Thoughts on Wisconsin’s Public Union Debate

I’m a little late getting to this, but I’ve been fighting a wicked sinus/ear infection and trying to finish up project that’s dragged on longer than it should have.

Anyway, suffices to say I don’t have a lot sympathy for those protesting Wisconsin Governor Scott Walker’s proposal to reform collective bargaining privileges for most state government employees. As the Wall Street Journal explains:

Mr. Walker’s very modest proposal would take away the ability of most government employees to collectively bargain for benefits. They could still bargain for higher wages, but future wage increases would be capped at the federal Consumer Price Index, unless otherwise specified by a voter referendum. The bill would also require union members to contribute 5.8% of salary toward their pensions and chip in 12.6% of the cost of their health insurance premiums.

If those numbers don’t sound outrageous, you probably work in the private economy. The comparable nationwide employee health-care contribution is 20% for private industry, according to the Bureau of Labor Statistics. The average employee contribution from take-home pay for retirement was 7.5% in 2009, according to the Employee Benefits Research Institute.

Frankly, those numbers sound more than reasonable to me, like most private sector workers I’ve seen my income decline and my cost of living rise over the last few years… I’m self-employed which means there are no matching contributions for me, I have to pay 100% of the cost of my health insurance, fund my retirement and pay my taxes out of my shrinking income. And, as a bit of an aside, I just got whacked with a roughly 46% increase in my health insurance premiums thanks to all the wonderful new mandates imposed by Obamacare… Thanks Mr. President!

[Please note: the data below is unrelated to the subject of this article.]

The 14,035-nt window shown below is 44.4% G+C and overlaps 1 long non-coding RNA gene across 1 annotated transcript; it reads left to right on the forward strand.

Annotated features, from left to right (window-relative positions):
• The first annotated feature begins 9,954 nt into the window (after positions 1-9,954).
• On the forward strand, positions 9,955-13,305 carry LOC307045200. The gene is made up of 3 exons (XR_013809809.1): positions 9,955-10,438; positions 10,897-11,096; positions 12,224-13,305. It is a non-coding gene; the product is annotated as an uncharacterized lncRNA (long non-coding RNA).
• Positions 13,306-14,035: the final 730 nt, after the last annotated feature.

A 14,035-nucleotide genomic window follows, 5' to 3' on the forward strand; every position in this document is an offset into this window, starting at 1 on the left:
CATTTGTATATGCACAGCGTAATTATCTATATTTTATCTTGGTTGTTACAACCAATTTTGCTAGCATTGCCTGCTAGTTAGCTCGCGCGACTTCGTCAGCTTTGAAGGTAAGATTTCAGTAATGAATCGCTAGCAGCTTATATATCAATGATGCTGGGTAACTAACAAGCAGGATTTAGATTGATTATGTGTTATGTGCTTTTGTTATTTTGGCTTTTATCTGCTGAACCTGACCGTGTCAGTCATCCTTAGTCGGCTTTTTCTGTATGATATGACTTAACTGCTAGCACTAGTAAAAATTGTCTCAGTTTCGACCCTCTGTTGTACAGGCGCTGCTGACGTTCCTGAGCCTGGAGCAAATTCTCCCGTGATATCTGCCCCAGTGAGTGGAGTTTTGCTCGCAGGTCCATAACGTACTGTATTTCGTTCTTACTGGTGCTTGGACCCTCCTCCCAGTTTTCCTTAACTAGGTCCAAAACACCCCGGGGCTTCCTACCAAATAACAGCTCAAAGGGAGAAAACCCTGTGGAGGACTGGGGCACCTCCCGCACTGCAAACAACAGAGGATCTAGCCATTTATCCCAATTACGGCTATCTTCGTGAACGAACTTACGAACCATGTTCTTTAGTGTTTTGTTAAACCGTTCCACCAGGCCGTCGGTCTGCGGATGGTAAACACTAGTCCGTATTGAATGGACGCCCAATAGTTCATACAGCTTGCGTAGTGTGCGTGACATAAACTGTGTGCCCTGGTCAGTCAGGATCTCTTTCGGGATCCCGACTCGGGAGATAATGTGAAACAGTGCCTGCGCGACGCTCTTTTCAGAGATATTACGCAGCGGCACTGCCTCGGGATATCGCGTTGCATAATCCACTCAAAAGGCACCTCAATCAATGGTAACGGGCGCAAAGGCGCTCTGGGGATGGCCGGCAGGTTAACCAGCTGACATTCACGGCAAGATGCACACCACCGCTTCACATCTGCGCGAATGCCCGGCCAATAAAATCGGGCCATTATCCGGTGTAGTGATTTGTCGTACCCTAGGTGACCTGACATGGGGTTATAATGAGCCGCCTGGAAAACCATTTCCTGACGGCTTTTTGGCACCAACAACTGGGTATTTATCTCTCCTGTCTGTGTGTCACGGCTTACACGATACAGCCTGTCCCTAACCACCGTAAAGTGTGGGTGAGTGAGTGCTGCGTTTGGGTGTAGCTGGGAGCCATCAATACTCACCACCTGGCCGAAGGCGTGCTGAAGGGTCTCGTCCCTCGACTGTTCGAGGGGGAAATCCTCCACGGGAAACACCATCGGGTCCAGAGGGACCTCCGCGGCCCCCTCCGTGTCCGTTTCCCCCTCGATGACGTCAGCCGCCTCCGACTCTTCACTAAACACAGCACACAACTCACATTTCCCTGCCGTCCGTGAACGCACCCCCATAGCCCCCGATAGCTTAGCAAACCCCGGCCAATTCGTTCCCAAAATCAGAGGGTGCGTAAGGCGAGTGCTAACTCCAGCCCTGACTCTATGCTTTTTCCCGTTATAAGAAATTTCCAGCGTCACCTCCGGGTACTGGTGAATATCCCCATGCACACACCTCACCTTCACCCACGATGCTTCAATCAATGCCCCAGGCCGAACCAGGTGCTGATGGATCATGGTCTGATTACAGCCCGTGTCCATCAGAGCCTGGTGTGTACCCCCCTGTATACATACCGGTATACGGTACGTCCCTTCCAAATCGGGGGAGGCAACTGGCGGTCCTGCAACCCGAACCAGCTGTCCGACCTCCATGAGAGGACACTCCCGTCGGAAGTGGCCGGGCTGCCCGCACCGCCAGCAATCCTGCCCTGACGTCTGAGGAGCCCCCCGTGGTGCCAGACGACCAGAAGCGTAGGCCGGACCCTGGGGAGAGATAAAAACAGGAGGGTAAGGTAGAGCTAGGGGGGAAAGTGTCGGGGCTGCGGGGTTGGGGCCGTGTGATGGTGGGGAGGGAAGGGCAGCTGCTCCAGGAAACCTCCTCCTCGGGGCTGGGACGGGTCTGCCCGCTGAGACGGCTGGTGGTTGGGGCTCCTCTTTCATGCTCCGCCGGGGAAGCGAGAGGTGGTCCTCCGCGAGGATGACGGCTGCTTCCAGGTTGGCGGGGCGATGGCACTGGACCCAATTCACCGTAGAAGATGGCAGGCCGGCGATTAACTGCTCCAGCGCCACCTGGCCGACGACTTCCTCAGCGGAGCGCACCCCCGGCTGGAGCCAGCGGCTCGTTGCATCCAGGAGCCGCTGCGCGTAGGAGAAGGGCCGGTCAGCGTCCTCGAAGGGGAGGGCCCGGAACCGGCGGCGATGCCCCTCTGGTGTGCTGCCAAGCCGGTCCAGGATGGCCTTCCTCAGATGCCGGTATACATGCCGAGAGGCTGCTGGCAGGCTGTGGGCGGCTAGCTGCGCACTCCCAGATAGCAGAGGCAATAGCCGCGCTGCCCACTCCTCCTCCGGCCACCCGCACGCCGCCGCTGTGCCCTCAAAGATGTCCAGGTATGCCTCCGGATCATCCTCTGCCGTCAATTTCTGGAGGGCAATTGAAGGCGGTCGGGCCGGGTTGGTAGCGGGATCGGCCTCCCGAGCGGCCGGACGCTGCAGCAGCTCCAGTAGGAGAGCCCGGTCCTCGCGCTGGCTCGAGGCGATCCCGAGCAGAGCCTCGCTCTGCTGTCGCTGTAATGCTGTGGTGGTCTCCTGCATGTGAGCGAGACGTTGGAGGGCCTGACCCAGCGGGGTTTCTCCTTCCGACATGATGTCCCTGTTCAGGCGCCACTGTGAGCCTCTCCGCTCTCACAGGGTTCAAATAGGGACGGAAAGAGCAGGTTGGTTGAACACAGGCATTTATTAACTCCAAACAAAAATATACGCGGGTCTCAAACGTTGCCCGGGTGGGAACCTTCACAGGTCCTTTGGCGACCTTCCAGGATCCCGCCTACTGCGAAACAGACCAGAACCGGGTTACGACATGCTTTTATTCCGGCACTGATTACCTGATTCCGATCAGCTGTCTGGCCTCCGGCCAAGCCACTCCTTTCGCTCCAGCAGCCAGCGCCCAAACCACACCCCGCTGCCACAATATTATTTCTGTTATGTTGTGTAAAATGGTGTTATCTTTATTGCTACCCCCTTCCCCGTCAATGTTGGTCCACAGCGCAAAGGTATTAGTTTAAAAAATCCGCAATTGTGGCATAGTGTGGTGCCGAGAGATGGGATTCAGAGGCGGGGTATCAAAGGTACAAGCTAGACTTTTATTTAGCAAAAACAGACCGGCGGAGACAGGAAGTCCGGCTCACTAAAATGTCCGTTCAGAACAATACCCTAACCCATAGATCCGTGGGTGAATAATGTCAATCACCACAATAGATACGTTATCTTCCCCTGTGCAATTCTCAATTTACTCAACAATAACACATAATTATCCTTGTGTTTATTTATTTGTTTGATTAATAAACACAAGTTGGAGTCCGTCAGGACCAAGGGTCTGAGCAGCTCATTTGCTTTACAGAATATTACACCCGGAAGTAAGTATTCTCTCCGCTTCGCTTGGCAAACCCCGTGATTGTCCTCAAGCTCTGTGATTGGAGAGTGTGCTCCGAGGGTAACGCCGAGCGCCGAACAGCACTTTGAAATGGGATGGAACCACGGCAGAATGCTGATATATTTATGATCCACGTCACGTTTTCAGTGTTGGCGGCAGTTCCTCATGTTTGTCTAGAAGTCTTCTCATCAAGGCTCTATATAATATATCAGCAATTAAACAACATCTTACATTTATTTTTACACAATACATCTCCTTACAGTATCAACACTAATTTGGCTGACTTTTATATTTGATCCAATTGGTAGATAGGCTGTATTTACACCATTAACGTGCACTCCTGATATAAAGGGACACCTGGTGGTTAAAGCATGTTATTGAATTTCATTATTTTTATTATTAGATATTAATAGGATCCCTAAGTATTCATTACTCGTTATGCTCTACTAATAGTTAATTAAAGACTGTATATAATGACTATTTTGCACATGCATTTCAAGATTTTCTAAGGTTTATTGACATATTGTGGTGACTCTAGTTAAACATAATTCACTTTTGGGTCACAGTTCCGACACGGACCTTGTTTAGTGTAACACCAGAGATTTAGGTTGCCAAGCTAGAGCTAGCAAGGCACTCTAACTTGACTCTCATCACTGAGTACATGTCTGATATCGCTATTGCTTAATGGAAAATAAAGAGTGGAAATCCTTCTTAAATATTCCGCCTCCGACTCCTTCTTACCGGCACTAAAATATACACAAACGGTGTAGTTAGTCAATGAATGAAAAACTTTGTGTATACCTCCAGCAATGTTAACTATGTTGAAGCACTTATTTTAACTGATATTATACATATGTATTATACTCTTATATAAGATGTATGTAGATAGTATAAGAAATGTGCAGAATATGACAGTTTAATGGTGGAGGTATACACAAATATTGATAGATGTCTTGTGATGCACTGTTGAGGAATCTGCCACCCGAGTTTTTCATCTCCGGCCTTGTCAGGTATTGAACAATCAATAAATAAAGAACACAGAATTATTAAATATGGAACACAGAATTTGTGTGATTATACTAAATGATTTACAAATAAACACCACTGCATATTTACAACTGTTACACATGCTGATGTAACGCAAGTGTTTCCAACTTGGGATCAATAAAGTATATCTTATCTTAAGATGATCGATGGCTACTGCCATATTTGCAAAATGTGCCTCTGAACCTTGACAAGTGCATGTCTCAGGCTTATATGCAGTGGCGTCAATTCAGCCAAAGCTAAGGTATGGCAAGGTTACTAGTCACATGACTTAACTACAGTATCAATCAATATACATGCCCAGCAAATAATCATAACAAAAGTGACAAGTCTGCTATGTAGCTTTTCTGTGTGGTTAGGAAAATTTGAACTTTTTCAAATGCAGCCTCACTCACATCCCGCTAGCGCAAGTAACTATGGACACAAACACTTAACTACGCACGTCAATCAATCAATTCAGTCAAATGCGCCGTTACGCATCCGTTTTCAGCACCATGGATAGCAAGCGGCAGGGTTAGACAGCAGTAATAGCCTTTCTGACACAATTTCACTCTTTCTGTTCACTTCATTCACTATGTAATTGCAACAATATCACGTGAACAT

Anyway, where was I, oh right… A lot of our elected leaders are talking about the need for “shared sacrifice” well from where I’m sitting it seems those of us in the private sector are being asked absorb a larger share of the sacrifice than our public sector counterparts. That has to stop, we simply can not continue burdening the majority of American workers with higher and higher state taxes and fees to finance benefit packages for the minority.

Like I said, I don’t see anything unreasonable Gov. Walker’s proposal, as Patrick McIlheran explains FDR’s ghost is smiling on Wisconsin’s Governor:

Somewhere, Franklin Delano Roosevelt is grinning past his cigarette holder at Wisconsin’s governor. They are on the same page regarding government unions.

Except that Scott Walker — Republican cheapskate, his visage Hitlerized on signs waved by beet-faced union crowds besieging the Capitol — is kind of a liberal squish compared to FDR. He’s OK with some collective bargaining.

Walker, you might have heard, wants some changes in how Wisconsin deals with unions. He wants state employees to pay 5.8% of their salaries toward their pensions (they pay almost nothing now) and he wants them to cover 12.6% of their health care premiums (their share would go up from $79 a month to about $200; the average private-sector sap pays about $330).

Unions are enraged. They’ve been calling such increases unspeakable since Walker was elected handily in November. Then, Feb. 10, Walker went further. He’d allow public-sector unions to negotiate only pay, not benefits, mainly because he wants HSA-style health plans and 401(k)-style retirements for state workers, and unions would fight that, tooth and ragged red claw.

So unions erupted. Teachers faked illness in such numbers as to close school districts for days. Mobs beat on the doors of legislative chambers. And in some heavenly Hyde Park, the great liberal god of the 1930s is saying he saw it all along.

Anyway, beyond the numbers, the shameful and cowardly actions of Wisconsin Democrats who fled the state and incidents like the ones highlighted by Michelle Malkin and Ann Althouse aren’t helping the protesters cause. They just serve to reinforce the belief that democrats and public employee unions aren’t interested in having a mature debate on the merits of Gov. Walker’s proposal.

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